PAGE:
• Have you ever thought about flipping your classroom? You will need screencastify. These can be the instructional videos students watch at home to work the next day.

  • If you ever wanted to use instructional videos for students to work in stations with, screencastify is your new best friend. 

  • Ever wanted your own YouTube channel of resources? Use screencastify to create them!

  • Have a  substitute in the room, but want your students to hear your lesson? Screencastify it is!

  • If you want to use  Edpuzzle,  but with your own videos, you can screencastify and upload then upload them into Edpuzzle and add your custom questions!


The possibilities are endless with
Flipgrid, Edpuzzle and Screencastify. Using them all together in your teaching will put you at the top of your game and make our students excited about learning. Oh my!



Keeping Collaboration Alive: Discussion Boards for Distance Learning

          Keeping Collaboration Alive: Discussion Boards for Distance Learning

 


A passion to share the power of words is at the core of every English teacher’s soul. One of those ways to share the power of words is through collaboration, conversation, talk, dialogue, debates, and even heart-to-hearts. These are all tremendous parts of an English classroom. Students become stronger with their vocabulary when speaking or writing and listening. But, what happens when your students that exchange in discourse with you are only through a screen? This is where we keep collaboration alive with discussion boards. Discussion boards allow for the critical thinking and crucial communication in every classroom, even if students are at a distance through their computer screen. 


Google Classroom Discussion


First, let’s talk about Google Classroom. Did you know the classroom organizer you already use has a feature for discussion? It is so simple and easy. Set it up just like any other assignment by clicking create, and then question. Ask your question and students can answer, but the best part- they can also respond to one another!  (They also can’t see what any other student wrote until they respond. )Keep the conversation alive, even from a distance! 


My favorite way to use this is by posting a video clip right in Google Classroom as a resource, and having students respond to the video. One I have used is how the clip compared to the novel we were reading! You could do this with a time period piece too! By using this feature students are able to make connections, inferences and see the perspective of their classmates also. It is a great way to keep the discussion alive and give opportunities for reflection and build their understanding.



Jamboard


Distance learning presents many challenges and students working together is one of them. One of Google’s new platforms is Jamboard. What a cool site and it is completely compatible with Google Classroom. You can assign groups a “Jam” or create one for the whole class. This can be used to have online discussions, but also to collaborate on group projects. Jamboard is a tremendous opportunity to include student thinking on an accessible platform. You can edit the background, add images, write with a pen or type. It is easy to use because it incorporates all the Google tools students are used to using already in Docs and Classroom. One idea for a great opportunity is using famous quotes for groups of students to analyze. Each group can dissect the quote, discuss and then present their “Jam” back to the entire class.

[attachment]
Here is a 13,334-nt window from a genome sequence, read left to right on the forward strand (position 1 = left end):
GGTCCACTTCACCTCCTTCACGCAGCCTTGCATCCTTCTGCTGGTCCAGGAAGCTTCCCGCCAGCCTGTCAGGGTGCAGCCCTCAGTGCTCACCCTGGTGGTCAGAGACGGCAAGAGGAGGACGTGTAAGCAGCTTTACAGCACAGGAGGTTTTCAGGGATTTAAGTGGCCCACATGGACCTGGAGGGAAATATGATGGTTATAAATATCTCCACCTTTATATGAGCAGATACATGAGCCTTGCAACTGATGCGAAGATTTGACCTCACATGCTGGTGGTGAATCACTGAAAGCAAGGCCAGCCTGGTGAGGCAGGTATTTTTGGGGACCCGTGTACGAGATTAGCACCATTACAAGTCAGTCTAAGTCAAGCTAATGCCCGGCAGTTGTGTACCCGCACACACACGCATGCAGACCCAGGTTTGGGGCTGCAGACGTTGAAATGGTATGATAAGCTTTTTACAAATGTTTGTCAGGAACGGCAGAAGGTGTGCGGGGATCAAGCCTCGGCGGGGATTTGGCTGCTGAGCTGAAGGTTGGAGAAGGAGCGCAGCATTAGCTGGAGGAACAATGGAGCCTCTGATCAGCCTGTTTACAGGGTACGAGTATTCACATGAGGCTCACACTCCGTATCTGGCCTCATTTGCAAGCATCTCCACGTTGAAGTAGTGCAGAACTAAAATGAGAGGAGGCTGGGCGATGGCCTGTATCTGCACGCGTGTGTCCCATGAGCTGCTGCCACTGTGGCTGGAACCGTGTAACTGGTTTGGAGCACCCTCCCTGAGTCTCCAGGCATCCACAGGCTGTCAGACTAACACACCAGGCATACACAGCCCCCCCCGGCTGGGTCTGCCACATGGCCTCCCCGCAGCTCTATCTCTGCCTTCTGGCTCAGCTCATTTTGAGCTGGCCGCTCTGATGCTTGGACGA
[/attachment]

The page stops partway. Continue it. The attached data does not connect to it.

Versoapp


Versoapp is another incredible tool for online discussions. This platform could easily be used for asynchronous distance learning, responses to reading, responses to quotes, film clips, images, or even mentor texts for writing. Again students are able to respond to the teacher’s question, can’t see their classmate’s answers until they respond themselves, and then can comment or “like” other answers. The teacher has control of the features and can turn certain tools on or off. This platform will upload your rosters from Google Classroom and students are given a code to enter. There is data percentages to track participation and students can remain anonymous to one another. This is my favorite part. Teenagers can be shy, or fearful to share their real thinking and this allows them to be anonymous,  alleviating some of that social fear. Don’t worry though, from the teacher view, the teacher can see each student's name! 





Ideaboardz


Next up is Ideaboardz. This site can definitely be used for reflection, feedback,  closing, exit tickets, or brainstorming. This site reminds me of Post-its, that you would use in an in person classroom, so it is a great way to continue those Post-it activities in distance learning. To share an ideaboardz, all you need is to share the URL with the students and they can jump in and share their ideas. 


Parlay


Parlay is this really interesting site that incorporates  a whole library of already created prompts that you can choose from or of course make your own. All of the prompts are also customizable and there are a variety of topics covering every subject and more. There are even social emotional prompts that could be very beneficial in a distance learning setting, especially because our students haven’t all chosen distance learning. The teacher has the ability to provide feedback and customize rubrics to use. After student submissions, there is opportunity for a whole class reflection. If you are in a hybrid situation, (distance and in person learning alternating) there is also a great feature for live socratic seminars, allowing you to use this site in even more ways!


 

All of the above sites are opportunities to keep our scholars thinking critically, be active participants in class, even if it is from a distance, and even build community. Collaboration could be seen as a challenge for distance learning, but with the right tools, discussion can stay stronger than ever in distance learning!